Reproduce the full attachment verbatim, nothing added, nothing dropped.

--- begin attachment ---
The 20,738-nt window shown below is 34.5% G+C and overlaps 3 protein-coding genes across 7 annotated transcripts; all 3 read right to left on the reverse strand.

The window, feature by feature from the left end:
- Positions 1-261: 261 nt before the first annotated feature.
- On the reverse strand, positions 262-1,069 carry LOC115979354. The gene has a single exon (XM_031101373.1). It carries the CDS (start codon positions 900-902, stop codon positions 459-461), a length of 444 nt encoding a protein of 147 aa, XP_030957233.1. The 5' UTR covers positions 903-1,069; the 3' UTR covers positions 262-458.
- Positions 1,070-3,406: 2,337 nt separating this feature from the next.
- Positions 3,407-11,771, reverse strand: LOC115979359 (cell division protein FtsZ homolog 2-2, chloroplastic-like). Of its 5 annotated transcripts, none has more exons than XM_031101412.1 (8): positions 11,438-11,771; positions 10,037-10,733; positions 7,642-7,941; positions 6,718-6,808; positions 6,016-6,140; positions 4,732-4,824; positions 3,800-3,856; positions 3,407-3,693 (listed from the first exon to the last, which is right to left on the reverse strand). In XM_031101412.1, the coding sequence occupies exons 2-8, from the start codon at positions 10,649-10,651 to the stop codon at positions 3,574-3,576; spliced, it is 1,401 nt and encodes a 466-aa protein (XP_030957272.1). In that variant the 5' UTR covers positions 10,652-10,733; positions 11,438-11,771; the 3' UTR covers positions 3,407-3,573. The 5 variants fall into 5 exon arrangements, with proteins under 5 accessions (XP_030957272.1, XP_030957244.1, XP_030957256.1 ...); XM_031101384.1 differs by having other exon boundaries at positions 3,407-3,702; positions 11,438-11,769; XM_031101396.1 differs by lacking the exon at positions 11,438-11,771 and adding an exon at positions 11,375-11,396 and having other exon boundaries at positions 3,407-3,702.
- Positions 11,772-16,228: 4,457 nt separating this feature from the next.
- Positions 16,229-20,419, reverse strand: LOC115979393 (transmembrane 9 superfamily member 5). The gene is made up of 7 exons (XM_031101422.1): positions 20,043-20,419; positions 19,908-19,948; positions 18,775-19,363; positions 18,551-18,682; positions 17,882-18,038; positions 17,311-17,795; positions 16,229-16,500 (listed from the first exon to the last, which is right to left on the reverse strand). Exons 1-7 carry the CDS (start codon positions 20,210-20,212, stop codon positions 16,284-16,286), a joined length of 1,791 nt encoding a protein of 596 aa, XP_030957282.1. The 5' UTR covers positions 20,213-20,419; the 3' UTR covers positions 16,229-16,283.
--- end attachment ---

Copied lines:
The 20,738-nt window shown below is 34.5% G+C and overlaps 3 protein-coding genes across 7 annotated transcripts; all 3 read right to left on the reverse strand.

The window, feature by feature from the left end:
- Positions 1-261: 261 nt before the first annotated feature.
- On the reverse strand, positions 262-1,069 carry LOC115979354. The gene has a single exon (XM_031101373.1). It carries the CDS (start codon positions 900-902, stop codon positions 459-461), a length of 444 nt encoding a protein of 147 aa, XP_030957233.1. The 5' UTR covers positions 903-1,069; the 3' UTR covers positions 262-458.
- Positions 1,070-3,406: 2,337 nt separating this feature from the next.
- Positions 3,407-11,771, reverse strand: LOC115979359 (cell division protein FtsZ homolog 2-2, chloroplastic-like). Of its 5 annotated transcripts, none has more exons than XM_031101412.1 (8): positions 11,438-11,771; positions 10,037-10,733; positions 7,642-7,941; positions 6,718-6,808; positions 6,016-6,140; positions 4,732-4,824; positions 3,800-3,856; positions 3,407-3,693 (listed from the first exon to the last, which is right to left on the reverse strand). In XM_031101412.1, the coding sequence occupies exons 2-8, from the start codon at positions 10,649-10,651 to the stop codon at positions 3,574-3,576; spliced, it is 1,401 nt and encodes a 466-aa protein (XP_030957272.1). In that variant the 5' UTR covers positions 10,652-10,733; positions 11,438-11,771; the 3' UTR covers positions 3,407-3,573. The 5 variants fall into 5 exon arrangements, with proteins under 5 accessions (XP_030957272.1, XP_030957244.1, XP_030957256.1 ...); XM_031101384.1 differs by having other exon boundaries at positions 3,407-3,702; positions 11,438-11,769; XM_031101396.1 differs by lacking the exon at positions 11,438-11,771 and adding an exon at positions 11,375-11,396 and having other exon boundaries at positions 3,407-3,702.
- Positions 11,772-16,228: 4,457 nt separating this feature from the next.
- Positions 16,229-20,419, reverse strand: LOC115979393 (transmembrane 9 superfamily member 5). The gene is made up of 7 exons (XM_031101422.1): positions 20,043-20,419; positions 19,908-19,948; positions 18,775-19,363; positions 18,551-18,682; positions 17,882-18,038; positions 17,311-17,795; positions 16,229-16,500 (listed from the first exon to the last, which is right to left on the reverse strand). Exons 1-7 carry the CDS (start codon positions 20,210-20,212, stop codon positions 16,284-16,286), a joined length of 1,791 nt encoding a protein of 596 aa, XP_030957282.1. The 5' UTR covers positions 20,213-20,419; the 3' UTR covers positions 16,229-16,283.